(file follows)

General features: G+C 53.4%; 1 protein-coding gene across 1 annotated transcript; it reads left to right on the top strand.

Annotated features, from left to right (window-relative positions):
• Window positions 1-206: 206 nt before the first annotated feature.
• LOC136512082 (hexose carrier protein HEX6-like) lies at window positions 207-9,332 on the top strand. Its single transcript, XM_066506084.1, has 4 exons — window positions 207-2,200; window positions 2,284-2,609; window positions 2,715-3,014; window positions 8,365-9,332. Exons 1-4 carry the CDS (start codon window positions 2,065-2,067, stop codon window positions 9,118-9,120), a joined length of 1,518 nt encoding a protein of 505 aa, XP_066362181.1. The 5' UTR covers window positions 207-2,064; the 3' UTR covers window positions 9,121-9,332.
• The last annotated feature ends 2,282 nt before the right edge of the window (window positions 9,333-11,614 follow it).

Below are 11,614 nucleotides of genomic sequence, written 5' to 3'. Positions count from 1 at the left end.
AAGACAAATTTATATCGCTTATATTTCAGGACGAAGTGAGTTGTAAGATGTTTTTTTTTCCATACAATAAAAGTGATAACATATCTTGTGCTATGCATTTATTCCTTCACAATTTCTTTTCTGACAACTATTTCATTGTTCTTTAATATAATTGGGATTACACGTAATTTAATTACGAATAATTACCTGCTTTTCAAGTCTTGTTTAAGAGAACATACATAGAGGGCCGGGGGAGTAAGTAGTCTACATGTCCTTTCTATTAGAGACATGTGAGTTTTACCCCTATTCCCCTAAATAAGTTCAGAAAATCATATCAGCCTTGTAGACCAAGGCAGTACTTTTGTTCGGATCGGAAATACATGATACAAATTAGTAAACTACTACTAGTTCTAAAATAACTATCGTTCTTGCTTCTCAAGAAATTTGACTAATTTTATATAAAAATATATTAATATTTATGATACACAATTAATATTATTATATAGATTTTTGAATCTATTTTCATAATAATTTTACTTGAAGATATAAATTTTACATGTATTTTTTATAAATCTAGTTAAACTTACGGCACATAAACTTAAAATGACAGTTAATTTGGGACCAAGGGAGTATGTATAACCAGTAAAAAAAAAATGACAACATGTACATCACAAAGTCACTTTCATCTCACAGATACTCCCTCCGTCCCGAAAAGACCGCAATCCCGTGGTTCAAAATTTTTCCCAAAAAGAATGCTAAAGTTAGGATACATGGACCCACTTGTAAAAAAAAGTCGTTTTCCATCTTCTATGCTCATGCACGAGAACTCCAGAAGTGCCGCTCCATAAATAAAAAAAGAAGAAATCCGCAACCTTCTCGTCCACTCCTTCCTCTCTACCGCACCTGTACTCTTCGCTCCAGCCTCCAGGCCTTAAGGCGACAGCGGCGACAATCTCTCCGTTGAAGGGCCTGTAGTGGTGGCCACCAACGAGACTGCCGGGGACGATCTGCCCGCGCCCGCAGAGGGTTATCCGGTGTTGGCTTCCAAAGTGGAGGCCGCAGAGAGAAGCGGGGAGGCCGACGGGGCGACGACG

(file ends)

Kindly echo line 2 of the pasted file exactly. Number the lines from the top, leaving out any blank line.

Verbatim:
Annotated features, from left to right (window-relative positions):